Hunt wants to settle down with fiancée Julia (Michelle Monaghan) and pretend he really does work for the Public Transport Authority – which is what he tells her he does, boring party guests with tales of traffic. But of course, there’s one last job – to rescue a protégée caught on the trail of a bad-hat arms dealer (a maliciously perfect Philip Seymour Hoffman, Capote). A guy with a penchant for planting bombs in the brains of his foes. But can Hunt give it up when he knows there’s a lethal weapon – the mysterious Rabbit’s Foot – on the loose? Teaming up with friends old and new, Hunt sprints across the globe – gate-crashing the Vatican, swinging Spidey-style between Shanghai skyscrapers. But when Julia is targeted, the stakes are raised.
Fair enough. But do they use the famous theme-tune? Those rubber-masks that help Hunt switch identities? Are there gimmicky gadgets and clever-clog infiltrations? Yes! And are there lots and lots of eye-popping stunts and actions sequences? Yes! So all is rosy? Well, no. Writer-director J J Abrams (best known for cult TV shows Alias and Lost) was chosen by Cruise to helm Mi:3 and it rattles along well. But Abrams sells-out to the ill-conceived vogue for choppy edits and jiggly-wiggly camerawork and almost ruins every big action scene. And there are some corkers – especially a nail-biting rocket-attack pile-up on a bridge. Good action, though, needs more than whippy visuals and turned-up decibels. Aping The Bourne Supremacy, Abrams aims for realism. Sloppy disorientation is the result.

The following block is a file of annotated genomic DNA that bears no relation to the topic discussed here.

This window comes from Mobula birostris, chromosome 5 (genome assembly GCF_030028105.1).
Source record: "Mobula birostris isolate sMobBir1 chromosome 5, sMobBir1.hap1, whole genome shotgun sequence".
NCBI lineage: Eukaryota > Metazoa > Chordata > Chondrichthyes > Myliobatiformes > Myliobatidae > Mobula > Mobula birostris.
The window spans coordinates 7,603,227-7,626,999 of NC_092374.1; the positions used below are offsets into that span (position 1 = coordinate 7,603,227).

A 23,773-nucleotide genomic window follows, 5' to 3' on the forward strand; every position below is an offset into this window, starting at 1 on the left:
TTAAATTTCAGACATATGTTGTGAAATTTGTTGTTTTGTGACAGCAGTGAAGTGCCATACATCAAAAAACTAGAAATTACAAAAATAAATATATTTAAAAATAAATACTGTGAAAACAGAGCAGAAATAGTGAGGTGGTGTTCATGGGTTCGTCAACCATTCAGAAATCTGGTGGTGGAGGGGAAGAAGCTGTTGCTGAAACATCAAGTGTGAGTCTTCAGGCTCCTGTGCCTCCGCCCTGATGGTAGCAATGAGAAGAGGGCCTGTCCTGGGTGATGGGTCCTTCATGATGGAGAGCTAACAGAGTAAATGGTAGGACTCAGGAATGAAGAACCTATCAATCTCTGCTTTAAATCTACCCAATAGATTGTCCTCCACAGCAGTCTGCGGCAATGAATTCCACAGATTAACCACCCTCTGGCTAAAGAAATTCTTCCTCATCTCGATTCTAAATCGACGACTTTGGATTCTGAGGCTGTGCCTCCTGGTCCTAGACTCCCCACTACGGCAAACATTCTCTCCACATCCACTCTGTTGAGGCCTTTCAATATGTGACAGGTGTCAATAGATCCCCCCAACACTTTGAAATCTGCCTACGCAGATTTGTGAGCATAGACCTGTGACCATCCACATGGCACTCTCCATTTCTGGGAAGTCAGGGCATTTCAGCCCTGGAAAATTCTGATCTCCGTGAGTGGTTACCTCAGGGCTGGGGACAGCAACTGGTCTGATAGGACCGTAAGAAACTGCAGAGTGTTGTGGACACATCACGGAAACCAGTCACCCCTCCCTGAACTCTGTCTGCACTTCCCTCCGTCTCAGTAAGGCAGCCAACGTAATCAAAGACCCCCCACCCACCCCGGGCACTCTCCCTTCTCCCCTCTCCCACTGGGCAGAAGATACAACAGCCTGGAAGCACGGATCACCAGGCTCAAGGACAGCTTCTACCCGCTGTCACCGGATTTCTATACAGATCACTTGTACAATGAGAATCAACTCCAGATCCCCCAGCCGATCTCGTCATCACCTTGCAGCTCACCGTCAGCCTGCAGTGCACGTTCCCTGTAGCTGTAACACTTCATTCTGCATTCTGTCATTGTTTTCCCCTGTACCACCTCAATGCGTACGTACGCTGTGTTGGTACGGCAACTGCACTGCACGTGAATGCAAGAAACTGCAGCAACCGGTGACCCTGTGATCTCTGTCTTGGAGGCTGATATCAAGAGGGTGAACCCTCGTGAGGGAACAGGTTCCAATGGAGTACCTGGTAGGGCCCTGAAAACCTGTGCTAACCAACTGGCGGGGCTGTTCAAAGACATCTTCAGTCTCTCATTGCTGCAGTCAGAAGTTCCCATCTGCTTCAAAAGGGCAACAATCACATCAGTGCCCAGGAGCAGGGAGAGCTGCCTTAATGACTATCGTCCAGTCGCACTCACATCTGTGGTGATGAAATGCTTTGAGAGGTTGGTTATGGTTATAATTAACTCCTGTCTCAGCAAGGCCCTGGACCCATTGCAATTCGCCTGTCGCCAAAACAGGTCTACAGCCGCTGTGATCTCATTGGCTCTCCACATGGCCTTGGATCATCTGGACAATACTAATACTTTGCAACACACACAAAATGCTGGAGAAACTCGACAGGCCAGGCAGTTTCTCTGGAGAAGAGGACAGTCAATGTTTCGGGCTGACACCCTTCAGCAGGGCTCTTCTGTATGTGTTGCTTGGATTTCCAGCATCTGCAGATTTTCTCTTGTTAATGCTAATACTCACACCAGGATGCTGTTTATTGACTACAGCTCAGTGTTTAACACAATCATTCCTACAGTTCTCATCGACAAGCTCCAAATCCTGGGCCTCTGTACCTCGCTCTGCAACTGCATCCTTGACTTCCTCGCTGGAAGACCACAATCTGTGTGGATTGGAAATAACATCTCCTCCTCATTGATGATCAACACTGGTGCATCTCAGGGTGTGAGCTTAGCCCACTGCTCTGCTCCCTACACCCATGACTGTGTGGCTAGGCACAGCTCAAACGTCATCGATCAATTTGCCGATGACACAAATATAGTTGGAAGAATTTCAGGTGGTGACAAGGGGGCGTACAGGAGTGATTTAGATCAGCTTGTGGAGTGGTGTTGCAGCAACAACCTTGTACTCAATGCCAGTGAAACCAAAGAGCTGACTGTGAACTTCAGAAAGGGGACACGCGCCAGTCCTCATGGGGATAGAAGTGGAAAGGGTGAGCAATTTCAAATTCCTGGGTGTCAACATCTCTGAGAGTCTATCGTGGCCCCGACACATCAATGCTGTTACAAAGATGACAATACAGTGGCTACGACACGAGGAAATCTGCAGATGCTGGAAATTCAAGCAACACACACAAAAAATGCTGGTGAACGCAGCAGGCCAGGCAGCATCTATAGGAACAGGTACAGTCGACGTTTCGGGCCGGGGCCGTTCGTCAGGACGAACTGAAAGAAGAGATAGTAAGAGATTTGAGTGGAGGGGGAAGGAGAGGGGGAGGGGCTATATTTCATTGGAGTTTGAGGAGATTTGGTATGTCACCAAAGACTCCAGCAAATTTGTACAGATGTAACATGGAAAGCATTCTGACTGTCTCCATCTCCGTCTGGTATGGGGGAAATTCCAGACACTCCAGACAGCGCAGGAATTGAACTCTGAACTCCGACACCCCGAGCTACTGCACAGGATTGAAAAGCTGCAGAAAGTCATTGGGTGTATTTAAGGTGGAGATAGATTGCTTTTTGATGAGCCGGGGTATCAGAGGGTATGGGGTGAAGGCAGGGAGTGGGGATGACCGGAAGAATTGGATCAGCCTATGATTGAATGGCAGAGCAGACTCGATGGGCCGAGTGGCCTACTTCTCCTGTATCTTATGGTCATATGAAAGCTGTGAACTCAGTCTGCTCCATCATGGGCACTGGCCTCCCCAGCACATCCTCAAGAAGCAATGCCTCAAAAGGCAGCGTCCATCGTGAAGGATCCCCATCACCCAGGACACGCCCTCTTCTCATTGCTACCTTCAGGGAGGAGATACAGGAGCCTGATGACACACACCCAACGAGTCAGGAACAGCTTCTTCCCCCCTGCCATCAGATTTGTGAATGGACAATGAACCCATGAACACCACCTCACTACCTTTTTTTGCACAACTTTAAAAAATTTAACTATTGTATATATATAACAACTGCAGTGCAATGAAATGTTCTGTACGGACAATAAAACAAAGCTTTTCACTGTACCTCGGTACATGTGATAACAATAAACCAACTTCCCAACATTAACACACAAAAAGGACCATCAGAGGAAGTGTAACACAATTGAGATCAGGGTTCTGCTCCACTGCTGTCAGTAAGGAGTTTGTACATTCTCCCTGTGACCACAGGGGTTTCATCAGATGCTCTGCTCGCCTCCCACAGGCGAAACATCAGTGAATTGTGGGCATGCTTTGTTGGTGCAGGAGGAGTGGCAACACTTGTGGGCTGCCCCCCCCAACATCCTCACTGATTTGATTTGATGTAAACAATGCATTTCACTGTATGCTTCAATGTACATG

Mi:3 is also an American geography lesson – “Rome, Italy”; “Shanghai, China”. Right. Not the ones in Arizona then. But there is still much to enjoy. The Vatican slip-in is fun, with Cruise looking the bizz as a priest. And the Seymour Hoffman mask sequence is enjoyably done. A roof-top slide-down is exciting (recalling Jackie Chan’s more hair-raising version in Who Am I?). The plot too – Hitchcock’s macguffin really – is perfect, full of twisty turns you don’t expect. Monaghan is strong in an underwritten role. But it’s Britain’s Simon Pegg (Shaun of the Dead) who shines - in a very funny IT-geek cameo (Abrams likes those, having done it less amusingly in Alias).
Energy, emotion, fun and games - Mi:3 has it all. This is Cruise’s film though. And in Mi:3 he gets to be both Action Man and Tiny Tears. That’s what’s on offer – if you choose to accept it.